It must be remembered that this is not a LDS proselyting picture produced by the Brethren. It is a secular documentary. It's goal isn't to convert but rather to inform. And so polygamy, polyandry, Mountain Meadows, and fundamentalism are as much a part of the story as the Haun's Mill, the First Vision and the importance of eternal families.

In fact, many members of the LDS church have only a cursory understanding of their own history. Because I believe that it's impossible to fully believe in something you don't fully understand I would recommend this film to all members.

Those interviewed run the range. LDS General Authorities to LDS academics to non-Mormon scholars to former Mormons. The director purposely avoids identifying the Mormon-slant of each person so that the viewer will consider their comments without bias. This has lead both pro and anti- mormons to wrongly claim that the numbers of interviews are skewed against their point of view-- when actually the numbers are pretty even.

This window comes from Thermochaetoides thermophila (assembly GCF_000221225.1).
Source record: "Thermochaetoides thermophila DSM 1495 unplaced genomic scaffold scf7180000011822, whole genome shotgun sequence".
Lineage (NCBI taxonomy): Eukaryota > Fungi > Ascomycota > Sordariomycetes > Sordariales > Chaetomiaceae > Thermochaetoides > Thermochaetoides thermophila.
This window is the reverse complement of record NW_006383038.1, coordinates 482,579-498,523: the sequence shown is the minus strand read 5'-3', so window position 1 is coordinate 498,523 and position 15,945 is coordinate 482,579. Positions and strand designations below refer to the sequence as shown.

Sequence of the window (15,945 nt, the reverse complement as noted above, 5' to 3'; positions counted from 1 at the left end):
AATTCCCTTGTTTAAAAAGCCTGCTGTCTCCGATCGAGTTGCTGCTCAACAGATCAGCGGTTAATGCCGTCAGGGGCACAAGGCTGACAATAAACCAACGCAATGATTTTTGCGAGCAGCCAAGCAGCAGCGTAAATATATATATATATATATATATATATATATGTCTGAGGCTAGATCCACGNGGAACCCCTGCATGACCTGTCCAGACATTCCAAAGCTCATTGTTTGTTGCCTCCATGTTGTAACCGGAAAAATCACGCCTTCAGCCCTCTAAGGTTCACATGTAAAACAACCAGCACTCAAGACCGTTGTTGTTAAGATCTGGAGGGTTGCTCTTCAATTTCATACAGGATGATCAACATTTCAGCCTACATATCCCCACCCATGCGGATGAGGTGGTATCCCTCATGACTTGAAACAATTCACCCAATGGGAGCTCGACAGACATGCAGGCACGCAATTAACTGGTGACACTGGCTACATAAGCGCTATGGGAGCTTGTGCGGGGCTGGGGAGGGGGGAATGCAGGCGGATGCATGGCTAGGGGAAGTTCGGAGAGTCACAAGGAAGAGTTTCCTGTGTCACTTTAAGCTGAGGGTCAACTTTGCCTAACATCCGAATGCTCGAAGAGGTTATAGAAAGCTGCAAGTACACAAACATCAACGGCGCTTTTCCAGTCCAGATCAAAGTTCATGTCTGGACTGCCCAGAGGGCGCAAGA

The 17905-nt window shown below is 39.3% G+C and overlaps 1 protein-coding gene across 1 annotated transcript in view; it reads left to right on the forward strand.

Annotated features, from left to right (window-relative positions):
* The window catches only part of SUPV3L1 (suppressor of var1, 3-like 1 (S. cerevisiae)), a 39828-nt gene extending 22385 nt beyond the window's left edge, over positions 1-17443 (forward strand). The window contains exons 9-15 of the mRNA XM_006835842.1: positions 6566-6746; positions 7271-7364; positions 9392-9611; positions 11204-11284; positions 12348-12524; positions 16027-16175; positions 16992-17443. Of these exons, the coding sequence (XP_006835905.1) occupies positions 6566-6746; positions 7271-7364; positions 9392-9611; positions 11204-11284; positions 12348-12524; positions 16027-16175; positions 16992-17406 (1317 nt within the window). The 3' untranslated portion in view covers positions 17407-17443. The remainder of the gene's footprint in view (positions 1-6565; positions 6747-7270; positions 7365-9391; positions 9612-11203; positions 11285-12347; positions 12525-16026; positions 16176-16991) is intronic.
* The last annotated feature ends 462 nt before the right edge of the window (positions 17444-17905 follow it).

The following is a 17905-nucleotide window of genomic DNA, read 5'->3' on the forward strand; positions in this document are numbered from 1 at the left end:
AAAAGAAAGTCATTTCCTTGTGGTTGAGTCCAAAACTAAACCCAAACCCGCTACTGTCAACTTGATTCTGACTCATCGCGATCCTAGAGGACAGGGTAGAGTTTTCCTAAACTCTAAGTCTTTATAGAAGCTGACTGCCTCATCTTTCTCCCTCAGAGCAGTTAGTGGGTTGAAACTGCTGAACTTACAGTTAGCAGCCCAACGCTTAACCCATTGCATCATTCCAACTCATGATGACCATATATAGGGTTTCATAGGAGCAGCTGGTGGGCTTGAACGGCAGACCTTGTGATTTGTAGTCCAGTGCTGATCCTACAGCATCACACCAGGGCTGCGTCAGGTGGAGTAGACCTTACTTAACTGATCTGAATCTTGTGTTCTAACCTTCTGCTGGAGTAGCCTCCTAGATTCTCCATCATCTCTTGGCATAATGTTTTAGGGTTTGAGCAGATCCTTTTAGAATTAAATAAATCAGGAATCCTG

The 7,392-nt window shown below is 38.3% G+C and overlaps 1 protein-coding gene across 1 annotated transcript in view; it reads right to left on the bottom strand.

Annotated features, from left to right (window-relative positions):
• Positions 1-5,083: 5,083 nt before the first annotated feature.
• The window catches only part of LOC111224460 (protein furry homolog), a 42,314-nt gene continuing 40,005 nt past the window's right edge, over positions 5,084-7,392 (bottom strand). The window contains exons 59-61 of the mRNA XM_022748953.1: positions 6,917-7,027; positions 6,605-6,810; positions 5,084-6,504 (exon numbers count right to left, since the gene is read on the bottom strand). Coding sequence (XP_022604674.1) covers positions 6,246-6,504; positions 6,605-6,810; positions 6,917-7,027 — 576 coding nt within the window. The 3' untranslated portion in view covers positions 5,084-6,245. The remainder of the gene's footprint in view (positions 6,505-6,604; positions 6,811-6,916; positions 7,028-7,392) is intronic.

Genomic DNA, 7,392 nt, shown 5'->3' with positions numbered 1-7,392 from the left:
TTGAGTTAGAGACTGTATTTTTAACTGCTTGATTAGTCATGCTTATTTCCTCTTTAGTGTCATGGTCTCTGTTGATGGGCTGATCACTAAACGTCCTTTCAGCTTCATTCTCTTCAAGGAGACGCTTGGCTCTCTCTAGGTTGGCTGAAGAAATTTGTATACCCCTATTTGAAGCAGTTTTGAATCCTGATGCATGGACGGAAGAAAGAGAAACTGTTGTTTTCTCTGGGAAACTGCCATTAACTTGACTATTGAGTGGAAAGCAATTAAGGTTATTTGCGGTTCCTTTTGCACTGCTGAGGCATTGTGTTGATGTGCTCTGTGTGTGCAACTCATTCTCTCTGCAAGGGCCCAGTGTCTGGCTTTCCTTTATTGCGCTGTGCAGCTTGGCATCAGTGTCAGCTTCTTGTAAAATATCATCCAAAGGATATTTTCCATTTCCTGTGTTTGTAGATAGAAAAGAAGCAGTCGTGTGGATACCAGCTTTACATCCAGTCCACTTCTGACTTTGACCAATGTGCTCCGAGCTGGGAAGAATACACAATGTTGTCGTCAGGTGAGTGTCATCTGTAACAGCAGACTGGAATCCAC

A quote by Hugh B. Brown, counselor in the First Presidency, in closing:
"Thoughts and expressions compete in the marketplace of thought, and in that competition truth emerges triumphant. Only error fears freedom of expression."

"The Mormons" tells more of the story.
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Whether you are a believer in the Mormon faith, a skeptic, or are generally unfamiliar with this Christian denomination, you should be able to appreciate this in-depth documentary about The Church of Jesus Christ of Latter-Day Saints.